Referendums Are the Badly Needed Assurance to Pro-Russians After Debacle at Kharkov
Unlike its fanboys, the Kremlin decided to treat the Ukrainian offensive as a massive credibility loss and wake-up call
This Tuesday referendums on joining Russia were announced for Lugansk, Donetsk, Kherson and Zaporozhye. Four days of voting from the 23rd through 27th are foreseen.
Referendums in wartime (under shells), for regions Russia doesn’t even fully control, with announcements made just 3 days ahead. — It’s safe to say it’s not a great look.
The most comical situation is the one in Zaporozhye. Russia doesn’t even hold Zaporozhye city that is home to 0.8 million of the region’s 1.6 million inhabitants. Russia controls under 50% of the region’s inhabitants but is organizing a “referendum” to transfer the region from Kiev to Moscow.
They’re not low-IQ in Moscow. If we can see that this isn’t a good look, then so can they.
In fact, it’s such a bad look that Moscow has spent 7 months trying to avoid it. The original intent was to first extend control over the entirety of Donetsk and Lugansk, and only then have the rubber-stamp referenda, as would have made far more sense.*
Yet they’re going ahead now, all of a sudden, and at a break-neck pace (just three days from announcement to voting). Why is that?
The reason is that it came down to either start doing things with the proper intensity, or slowly lose the war. The reason is that the Kremlin could no longer maintain the illusion (particularly to itself) that the war was on a proper track.
The war in the parameters before September 20th had exhausted itself, was on the back foot, and was probably headed for a defeat in the long-run, but was certainly headed for the destruction of Russia’s professional Ground Army — not so much on the battlefield, but through a combination of problems with burnout, retention and recruitment.
Far from the assertions of the 5D Kremlin Fan Club Boys that the shock success of Ukraine’s Kharkov offensive “did not matter”, the conclusion in the Kremlin was the precise opposite. Unlike its fanboys, the Kremlin opted to treat the Ukrainian offensive as a massive wake-up call, and reason to do what it had been desperately resisting for 7 months.
It was certainly a wake-up call for any pro-Russians in the territories Moscow had captured since February 24th. Moscow waltzed into Kharkov in February-March, started putting up “Russian World, One People” billboards, handing out citizenships, and promising it was here forever, then ran away in a matter of just 5 days. This after they had made “We do not leave ours behind” the official motto of the SMO.
After this who would ever be dumb enough to stick out his neck for Russia again?
After the Kharkov debacle the pro-Russians needed assurances that Kremlins are actually serious and not a bunch of feckless traitors to the Russkiy Mir as it was starting to look. The annexation to Russia that will follow the referenda is that badly needed assurance.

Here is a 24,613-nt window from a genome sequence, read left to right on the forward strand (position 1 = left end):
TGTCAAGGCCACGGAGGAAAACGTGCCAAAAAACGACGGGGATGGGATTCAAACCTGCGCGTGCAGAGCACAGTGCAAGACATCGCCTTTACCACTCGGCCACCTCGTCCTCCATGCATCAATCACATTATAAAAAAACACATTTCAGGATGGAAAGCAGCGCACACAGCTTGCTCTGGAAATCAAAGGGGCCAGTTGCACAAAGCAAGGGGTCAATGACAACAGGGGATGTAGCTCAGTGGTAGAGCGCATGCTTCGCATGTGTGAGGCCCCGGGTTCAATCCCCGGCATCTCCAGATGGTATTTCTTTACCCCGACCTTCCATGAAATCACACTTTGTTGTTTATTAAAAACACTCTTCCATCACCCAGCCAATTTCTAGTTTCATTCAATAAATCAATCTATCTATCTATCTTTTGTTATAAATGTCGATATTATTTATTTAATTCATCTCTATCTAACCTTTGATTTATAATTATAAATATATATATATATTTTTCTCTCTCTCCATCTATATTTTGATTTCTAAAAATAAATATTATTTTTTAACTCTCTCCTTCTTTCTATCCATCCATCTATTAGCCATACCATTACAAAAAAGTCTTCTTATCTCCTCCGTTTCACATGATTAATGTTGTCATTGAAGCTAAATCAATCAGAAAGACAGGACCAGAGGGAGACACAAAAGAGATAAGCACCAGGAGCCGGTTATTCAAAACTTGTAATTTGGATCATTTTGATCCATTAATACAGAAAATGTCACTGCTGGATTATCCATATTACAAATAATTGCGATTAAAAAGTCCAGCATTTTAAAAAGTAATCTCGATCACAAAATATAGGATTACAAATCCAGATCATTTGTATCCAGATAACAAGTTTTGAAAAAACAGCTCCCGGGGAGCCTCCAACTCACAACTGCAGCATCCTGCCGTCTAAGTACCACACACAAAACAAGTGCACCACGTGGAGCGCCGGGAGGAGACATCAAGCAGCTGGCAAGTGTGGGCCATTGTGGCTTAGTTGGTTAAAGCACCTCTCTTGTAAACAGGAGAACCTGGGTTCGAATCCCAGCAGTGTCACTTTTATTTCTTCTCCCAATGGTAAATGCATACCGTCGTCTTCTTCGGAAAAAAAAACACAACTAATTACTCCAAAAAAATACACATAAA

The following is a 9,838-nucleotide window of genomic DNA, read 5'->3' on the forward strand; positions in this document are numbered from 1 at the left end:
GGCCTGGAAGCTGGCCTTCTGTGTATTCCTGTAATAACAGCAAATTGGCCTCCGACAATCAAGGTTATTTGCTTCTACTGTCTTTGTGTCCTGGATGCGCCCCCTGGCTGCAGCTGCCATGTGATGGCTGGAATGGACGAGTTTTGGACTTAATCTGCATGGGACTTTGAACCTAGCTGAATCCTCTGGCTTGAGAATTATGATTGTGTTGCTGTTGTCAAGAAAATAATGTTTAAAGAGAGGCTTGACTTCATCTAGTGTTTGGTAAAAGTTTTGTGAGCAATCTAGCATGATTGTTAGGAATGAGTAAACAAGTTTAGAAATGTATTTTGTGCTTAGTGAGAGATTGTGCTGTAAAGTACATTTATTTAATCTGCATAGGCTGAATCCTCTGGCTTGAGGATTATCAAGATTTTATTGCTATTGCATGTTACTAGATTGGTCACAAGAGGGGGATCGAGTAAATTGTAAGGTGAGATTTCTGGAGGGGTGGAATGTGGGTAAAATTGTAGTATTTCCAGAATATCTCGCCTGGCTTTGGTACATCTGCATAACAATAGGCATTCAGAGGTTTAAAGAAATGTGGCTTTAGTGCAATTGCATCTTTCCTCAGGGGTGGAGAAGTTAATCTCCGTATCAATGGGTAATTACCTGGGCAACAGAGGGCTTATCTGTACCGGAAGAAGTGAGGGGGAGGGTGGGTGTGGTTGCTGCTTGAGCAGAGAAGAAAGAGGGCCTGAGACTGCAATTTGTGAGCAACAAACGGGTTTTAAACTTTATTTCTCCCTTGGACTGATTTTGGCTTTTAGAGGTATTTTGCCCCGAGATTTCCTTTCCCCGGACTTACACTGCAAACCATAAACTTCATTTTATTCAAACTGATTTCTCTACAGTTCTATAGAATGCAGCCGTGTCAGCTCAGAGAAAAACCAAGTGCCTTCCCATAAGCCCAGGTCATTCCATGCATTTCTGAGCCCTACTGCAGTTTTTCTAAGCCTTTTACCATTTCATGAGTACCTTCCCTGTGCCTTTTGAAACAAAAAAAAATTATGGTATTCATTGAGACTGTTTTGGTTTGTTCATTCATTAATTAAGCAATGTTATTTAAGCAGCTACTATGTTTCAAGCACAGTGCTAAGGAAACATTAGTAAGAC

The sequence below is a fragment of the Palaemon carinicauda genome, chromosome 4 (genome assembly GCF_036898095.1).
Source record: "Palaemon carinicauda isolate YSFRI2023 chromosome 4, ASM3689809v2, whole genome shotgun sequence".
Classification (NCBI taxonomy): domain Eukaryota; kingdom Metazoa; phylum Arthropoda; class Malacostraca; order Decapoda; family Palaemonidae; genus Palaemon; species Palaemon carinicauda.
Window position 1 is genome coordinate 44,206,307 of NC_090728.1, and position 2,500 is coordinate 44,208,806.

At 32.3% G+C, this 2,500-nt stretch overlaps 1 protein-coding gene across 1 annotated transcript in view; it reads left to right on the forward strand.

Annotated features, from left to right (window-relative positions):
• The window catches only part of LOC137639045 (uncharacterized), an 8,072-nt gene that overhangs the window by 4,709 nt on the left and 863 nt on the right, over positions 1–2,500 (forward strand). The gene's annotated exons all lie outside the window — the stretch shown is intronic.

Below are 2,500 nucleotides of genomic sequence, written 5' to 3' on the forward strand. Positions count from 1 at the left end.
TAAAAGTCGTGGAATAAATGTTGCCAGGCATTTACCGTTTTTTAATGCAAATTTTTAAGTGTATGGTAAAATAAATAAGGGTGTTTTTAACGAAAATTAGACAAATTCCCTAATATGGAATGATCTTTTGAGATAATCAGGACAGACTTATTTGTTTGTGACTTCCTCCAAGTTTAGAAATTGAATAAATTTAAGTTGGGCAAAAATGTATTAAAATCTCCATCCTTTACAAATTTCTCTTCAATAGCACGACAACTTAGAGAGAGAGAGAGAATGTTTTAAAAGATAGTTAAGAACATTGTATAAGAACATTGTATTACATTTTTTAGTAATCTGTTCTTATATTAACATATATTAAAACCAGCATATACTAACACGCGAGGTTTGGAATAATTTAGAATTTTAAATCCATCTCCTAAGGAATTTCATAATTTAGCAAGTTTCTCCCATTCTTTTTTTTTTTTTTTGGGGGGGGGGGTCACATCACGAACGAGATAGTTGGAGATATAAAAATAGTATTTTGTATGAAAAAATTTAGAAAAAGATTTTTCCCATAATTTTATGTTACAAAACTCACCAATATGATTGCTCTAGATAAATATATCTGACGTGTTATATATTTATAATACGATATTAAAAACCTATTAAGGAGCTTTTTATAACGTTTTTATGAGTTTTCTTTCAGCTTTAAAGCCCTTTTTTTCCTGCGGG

Another thing annexations will do is make conscripts deployable.
Officially Russia insists that conscripts will still not be deployed to “the area of SMO”. But just a week ago Peskov was also still insisting that there would be no mobilization either. Thus all Kremlin utterances must be treated as being of the “here today, gone tomorrow” variety.
The fact is that proclaiming the four regions Russian soil makes conscripts immediately deployable to them, without even having to proclaim a state of war.
Moreover the mobilization decree allows the state to mobilize conscripts as soon as they are discharged and become “former servicemen”, so it would be rather illogical if you could not be deployed while still in uniform but would become deployable immediately upon discharge.
(Possibly the assurances that conscripts will not be deployed are maintained for now so as not to make the fall draft any harder than it needs to be.)
Anyway, up until now the Russkiy Mir pitch Moscow has had been a very unappealing one. Not because there aren’t willing takers in principle — there are. But because Kremlin-s half-heartedness made it a two-tier system where pro-Russians outside Russia’s borders got a rotten deal.
The members of this Russkiy Mir in Kharkov, Kherson and Zaporozhye had no real security guarantees, which is why the pro-Russians of Kharkov are now refugees. Those in DLPR had security guarantees but they were also made to bear disproportionate sacrifices to repay them.
While trained conscripts already in the military from Crimea and Moscow were not sent to war, DLPR was made to carry out a general mobilization and send untrained 50-somethings off to war.
Perhaps these referendums (as sketchy as they are) can start to make Russkiy Mir a more egalitarian and just system, not one where your security and rights depend on your usefulness to the electoral prospects of the shysters of United Russia.
A video published by a member of Zaporizhzhia's military-civilian administration.
The locals are chanting for a re-fe-ren-dum! pic.twitter.com/Mho5bKAL4Z
— Львiв Tyler (@LvivTyler) September 20, 2022
KHERSON: REFERENDUM WILL INCLUDE PARTS OF NIKOLAEV REGION
Voters from the Snigirevsky and Aleksandrovsky municipal districts of the Nikolaev region will also participate in the referendum , said Saldo in his telegram channel pic.twitter.com/4KpUVh6k2p
— 🄿🄰🄾🄻🄾-🄱🅄🄲🄲🄸 (@paolobucci68) September 22, 2022
— Sergey Bobkov (@sbobkov) September 23, 2022